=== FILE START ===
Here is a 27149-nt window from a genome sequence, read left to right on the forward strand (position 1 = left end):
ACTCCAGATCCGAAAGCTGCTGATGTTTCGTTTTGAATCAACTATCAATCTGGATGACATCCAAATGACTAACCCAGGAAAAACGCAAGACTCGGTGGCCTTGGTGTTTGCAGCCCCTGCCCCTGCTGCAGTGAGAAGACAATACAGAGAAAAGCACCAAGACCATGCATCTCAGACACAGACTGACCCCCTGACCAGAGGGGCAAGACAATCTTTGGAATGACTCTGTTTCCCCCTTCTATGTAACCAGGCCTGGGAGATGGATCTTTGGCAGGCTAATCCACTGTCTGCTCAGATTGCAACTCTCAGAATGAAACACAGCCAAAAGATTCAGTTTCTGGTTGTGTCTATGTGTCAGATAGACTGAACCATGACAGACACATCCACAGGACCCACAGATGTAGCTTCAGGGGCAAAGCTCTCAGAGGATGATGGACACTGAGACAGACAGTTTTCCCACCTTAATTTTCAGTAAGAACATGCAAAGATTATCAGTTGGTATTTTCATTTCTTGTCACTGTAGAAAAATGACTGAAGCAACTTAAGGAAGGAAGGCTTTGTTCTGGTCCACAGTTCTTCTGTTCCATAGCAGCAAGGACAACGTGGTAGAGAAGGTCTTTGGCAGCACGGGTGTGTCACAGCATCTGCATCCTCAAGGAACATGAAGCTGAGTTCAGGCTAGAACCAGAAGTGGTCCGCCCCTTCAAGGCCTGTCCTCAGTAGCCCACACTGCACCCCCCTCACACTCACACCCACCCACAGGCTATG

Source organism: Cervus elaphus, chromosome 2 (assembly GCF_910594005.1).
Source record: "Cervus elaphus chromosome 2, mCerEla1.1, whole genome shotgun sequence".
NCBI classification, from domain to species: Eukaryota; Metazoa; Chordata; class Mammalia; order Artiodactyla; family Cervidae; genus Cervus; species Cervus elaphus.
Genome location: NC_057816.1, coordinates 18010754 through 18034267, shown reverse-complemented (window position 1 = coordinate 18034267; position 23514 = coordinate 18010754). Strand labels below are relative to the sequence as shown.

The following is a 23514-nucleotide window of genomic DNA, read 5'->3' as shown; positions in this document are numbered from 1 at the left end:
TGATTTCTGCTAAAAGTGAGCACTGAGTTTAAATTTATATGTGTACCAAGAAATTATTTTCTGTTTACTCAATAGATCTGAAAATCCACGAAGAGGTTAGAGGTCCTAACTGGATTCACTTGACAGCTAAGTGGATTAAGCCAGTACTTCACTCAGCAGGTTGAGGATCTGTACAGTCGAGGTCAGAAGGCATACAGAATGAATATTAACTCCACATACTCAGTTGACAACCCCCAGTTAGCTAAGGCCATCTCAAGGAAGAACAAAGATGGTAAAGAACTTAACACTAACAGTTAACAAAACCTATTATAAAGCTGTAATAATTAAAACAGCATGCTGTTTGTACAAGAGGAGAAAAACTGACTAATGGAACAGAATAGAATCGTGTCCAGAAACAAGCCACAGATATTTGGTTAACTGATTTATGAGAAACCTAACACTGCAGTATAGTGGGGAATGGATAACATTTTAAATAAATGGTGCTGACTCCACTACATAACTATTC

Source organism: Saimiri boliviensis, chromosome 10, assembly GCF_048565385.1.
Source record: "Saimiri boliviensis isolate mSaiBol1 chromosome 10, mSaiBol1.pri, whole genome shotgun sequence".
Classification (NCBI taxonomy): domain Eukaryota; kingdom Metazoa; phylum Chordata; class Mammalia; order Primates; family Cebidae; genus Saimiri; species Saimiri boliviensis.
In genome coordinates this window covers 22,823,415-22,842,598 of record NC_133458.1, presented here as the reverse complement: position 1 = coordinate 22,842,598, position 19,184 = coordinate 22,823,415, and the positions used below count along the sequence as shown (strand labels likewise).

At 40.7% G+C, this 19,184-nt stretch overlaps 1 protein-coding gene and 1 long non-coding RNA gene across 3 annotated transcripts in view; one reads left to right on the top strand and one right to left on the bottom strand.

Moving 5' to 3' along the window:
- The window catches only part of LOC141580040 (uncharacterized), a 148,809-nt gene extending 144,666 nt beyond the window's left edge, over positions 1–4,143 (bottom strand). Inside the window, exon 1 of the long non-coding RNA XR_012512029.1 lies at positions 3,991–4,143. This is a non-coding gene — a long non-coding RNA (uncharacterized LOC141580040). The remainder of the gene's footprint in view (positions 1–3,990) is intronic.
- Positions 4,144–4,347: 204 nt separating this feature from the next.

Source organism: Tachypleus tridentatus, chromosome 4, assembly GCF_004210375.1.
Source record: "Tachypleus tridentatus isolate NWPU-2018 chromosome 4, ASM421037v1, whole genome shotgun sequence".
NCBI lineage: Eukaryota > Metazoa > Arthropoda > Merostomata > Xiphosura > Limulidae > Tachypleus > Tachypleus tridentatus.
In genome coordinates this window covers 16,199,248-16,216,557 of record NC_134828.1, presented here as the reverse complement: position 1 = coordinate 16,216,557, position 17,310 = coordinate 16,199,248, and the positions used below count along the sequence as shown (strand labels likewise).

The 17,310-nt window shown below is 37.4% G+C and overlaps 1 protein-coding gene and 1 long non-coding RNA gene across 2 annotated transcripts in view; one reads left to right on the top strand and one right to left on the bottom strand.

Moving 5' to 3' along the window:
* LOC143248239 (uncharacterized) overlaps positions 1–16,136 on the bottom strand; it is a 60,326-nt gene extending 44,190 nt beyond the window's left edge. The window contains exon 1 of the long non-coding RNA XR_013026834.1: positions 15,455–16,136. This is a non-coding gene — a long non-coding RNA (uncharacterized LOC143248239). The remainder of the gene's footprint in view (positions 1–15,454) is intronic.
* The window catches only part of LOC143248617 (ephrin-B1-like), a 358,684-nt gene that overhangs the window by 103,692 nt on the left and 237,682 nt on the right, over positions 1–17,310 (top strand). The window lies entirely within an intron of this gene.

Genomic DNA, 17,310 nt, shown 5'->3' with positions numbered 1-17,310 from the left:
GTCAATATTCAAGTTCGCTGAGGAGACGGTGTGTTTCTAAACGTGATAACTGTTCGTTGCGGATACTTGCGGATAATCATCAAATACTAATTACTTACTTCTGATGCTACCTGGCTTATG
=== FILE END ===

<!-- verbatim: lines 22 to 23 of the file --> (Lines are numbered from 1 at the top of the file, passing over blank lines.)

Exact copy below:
Moving 5' to 3' along the window:
* LOC143248239 (uncharacterized) overlaps positions 1–16,136 on the bottom strand; it is a 60,326-nt gene extending 44,190 nt beyond the window's left edge. The window contains exon 1 of the long non-coding RNA XR_013026834.1: positions 15,455–16,136. This is a non-coding gene — a long non-coding RNA (uncharacterized LOC143248239). The remainder of the gene's footprint in view (positions 1–15,454) is intronic.